Top 10 firms lag behind mid-sized peers for gender balance
Smaller firms better able to retain and promote women lawyers to partnership
The UK's largest law firms are still lagging behind their mid-tier rivals when it comes to achieving gender balance at partnership level, according to new research.
Data from executive search firm Edward Drummond shows women account for just 19 per cent of all partners at the UK's Top 10 firms, compared with 24 per cent of partners at the rest of the UK Top 100.
The figures suggest mid-sized firms have been better able to retain and promote women who have or are planning to have children.
Edward Drummond explained that mid-tier firms '“ the sizes of which mean they can be more agile '“ are better positioned than their larger counterparts to quickly roll out flexible working programmes and the technology needed to support them.
By comparison, larger firms often require policies to go through complex multi-channel management systems, across multiple jurisdictions, meaning it can take considerably longer to implement similar schemes at bigger firms.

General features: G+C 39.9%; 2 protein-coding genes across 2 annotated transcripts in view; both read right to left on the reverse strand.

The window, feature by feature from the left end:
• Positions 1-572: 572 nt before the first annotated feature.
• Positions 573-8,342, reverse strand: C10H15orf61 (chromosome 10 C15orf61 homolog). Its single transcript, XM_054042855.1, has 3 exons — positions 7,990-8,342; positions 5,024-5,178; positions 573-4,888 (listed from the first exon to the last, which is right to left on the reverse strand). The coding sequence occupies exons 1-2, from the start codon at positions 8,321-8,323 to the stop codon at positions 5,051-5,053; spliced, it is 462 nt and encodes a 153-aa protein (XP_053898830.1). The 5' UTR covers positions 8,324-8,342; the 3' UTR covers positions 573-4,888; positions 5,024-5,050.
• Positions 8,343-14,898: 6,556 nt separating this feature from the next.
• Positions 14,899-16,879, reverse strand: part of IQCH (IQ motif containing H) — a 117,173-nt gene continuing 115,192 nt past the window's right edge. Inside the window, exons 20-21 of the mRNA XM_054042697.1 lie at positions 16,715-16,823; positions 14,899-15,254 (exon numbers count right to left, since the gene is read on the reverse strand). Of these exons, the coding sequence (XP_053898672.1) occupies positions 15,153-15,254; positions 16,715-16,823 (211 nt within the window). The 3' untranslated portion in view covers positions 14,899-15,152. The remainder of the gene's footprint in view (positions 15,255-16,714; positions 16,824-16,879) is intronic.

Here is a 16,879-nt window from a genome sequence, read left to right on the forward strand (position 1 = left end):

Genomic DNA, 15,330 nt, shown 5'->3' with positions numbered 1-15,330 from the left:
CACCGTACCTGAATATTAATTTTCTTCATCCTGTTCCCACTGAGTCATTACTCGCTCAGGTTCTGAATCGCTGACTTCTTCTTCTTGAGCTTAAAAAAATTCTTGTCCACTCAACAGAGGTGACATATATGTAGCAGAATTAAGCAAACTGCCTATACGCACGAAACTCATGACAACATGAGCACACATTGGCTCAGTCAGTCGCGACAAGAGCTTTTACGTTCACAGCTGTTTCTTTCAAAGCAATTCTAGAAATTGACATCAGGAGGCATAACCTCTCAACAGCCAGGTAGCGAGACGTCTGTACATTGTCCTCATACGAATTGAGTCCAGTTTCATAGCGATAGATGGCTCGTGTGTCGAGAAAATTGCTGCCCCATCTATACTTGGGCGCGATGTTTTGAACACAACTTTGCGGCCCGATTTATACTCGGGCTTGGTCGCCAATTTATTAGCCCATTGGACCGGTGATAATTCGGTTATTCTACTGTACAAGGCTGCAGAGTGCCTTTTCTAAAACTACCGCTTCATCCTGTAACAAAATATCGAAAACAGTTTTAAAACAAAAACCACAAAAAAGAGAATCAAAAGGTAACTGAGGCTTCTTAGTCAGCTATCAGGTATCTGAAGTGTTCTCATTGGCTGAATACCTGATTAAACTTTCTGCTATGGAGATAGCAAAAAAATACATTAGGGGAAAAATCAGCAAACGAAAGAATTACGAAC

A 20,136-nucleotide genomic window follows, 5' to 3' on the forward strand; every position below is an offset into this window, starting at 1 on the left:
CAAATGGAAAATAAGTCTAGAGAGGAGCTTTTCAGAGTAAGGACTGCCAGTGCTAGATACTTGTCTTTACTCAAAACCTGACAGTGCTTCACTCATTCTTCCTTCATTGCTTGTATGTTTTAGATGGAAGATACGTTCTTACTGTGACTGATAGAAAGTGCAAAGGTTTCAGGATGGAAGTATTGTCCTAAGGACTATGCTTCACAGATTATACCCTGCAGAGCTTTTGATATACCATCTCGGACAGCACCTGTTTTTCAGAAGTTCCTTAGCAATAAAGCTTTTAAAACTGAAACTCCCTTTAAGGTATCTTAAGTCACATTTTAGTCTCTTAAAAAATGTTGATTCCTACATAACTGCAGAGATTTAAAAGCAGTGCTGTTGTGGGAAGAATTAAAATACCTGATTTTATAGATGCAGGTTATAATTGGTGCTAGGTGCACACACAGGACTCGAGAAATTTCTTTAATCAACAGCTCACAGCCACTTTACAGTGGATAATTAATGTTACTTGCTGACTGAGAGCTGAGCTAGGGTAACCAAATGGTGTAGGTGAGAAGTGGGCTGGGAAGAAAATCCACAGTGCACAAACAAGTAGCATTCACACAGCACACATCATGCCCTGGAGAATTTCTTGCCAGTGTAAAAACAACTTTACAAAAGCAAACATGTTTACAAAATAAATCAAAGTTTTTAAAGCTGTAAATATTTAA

Monica Doherty, senior executive at the search firm, said: 'This is one of those areas where the small size of a firm can actually play to its advantage. Less complex HR and IT systems mean mid-tier firms can more quickly respond to staff needs '“ like tailoring the working week around the childcare requirements of a new member of staff.
'While men are playing an increasing role in childcare, unfortunately, women are in many cases still expected to shoulder responsibility in this area. This can be tricky when juggling home life with a demanding career '“ unless an employer is able to be flexible.'
Doherty added that larger firms are less able to compete with the speed at which their smaller rivals are able to innovate '“ mainly for cost and logistical reasons. 'The sheer size of the very largest firms means that it will take longer to bring in new policies that may help to retain female talent at top firms,' she added.
Top 10 firms also face the additional challenge of balancing employee initiatives, such as flexible working schemes, with meeting client demands. With a larger proportion of their work consisting of corporate finance deals, mergers and acquisitions and IPO activity, larger firms are expected to ensure their lawyers are available 24/7.
The legal sector as a whole lags just behind the FTSE 100, where women currently make up 26 per cent of board members.